As followers of Jesus, we journeyed to Guatemala to serve the people there because of the way Jesus - the Son of God - came into this world to serve all of us. He lived the kind of life that we were made to live, He died to make us right with God, He was buried for three days, but then God raised Him from the dead. One day He will return to make all things right, and so until He returns, we continue to try to live like He lived and obey what He taught. And one special way that we have tried to serve Him is to by using our platforms and skill-sets to serve others. 

It is safe to say that we have fallen in love with Guatemala because God has first loved us. And so until He leads us otherwise, I look forward to every Autumn in the Land of Eternal Spring. 


A Reflection on Puerto Rico

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So I arrived back home late last night from my second missions trip to the great island and U.S. territory of Puerto Rico. Upon returning, I feel an urge to write a small reflection on my overall experience during my week there. While it would be impossible to record an exhaustive account that completely portrays all the events, emotions and experiences that can encompasses a trip like this, I have attempted here to provide five brief reflections that provide you with a good overall perception of the great spiritual benefits of these types of trips.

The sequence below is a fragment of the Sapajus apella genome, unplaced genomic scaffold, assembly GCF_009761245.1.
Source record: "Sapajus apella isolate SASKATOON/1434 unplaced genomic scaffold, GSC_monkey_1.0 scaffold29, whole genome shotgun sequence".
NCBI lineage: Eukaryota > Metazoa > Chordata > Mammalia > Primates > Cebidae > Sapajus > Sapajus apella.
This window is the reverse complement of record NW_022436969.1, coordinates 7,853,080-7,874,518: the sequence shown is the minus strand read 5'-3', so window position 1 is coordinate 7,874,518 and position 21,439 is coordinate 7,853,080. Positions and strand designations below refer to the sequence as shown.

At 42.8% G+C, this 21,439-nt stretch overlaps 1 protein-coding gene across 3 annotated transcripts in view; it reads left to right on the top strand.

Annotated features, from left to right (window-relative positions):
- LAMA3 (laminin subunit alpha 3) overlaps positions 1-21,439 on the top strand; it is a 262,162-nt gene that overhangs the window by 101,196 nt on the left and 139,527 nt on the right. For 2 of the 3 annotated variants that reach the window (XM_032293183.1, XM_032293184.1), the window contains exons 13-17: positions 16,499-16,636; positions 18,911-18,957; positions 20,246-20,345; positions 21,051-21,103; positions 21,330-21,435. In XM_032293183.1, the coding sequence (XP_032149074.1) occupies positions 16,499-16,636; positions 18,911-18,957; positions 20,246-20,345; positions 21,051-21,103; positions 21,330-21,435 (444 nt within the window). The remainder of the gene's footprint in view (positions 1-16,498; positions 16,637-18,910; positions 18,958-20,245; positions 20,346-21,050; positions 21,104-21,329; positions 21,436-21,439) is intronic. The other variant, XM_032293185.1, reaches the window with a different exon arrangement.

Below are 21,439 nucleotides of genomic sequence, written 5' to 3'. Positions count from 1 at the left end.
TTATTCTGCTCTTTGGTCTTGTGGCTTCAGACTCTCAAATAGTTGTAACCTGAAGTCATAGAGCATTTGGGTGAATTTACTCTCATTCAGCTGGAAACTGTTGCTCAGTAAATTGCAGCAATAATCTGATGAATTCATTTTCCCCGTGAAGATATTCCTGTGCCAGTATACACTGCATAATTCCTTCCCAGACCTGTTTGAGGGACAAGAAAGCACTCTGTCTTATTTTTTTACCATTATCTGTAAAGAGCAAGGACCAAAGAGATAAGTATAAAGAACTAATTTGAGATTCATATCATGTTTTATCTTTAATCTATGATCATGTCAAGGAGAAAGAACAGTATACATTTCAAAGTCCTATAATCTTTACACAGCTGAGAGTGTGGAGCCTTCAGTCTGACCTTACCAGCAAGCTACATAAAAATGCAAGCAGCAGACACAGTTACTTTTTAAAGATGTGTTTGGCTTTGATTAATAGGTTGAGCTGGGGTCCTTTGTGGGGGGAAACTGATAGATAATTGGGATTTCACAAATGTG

1. Travel Cures Ignorance

It's way too easy for us as Americans to view the world through our American lenses. There are an abundance of things that we have access to and the privilege to possess that we assume the rest of the world could and should have them as well. Unfortunately, it's just not that simple. We also have a tendency to view our way of life as the way life ought to be lived and assume the rest of the world should strive toward that end. Surprisingly, we would find that we have much to gain and learn from other people and other cultures rather than just our own.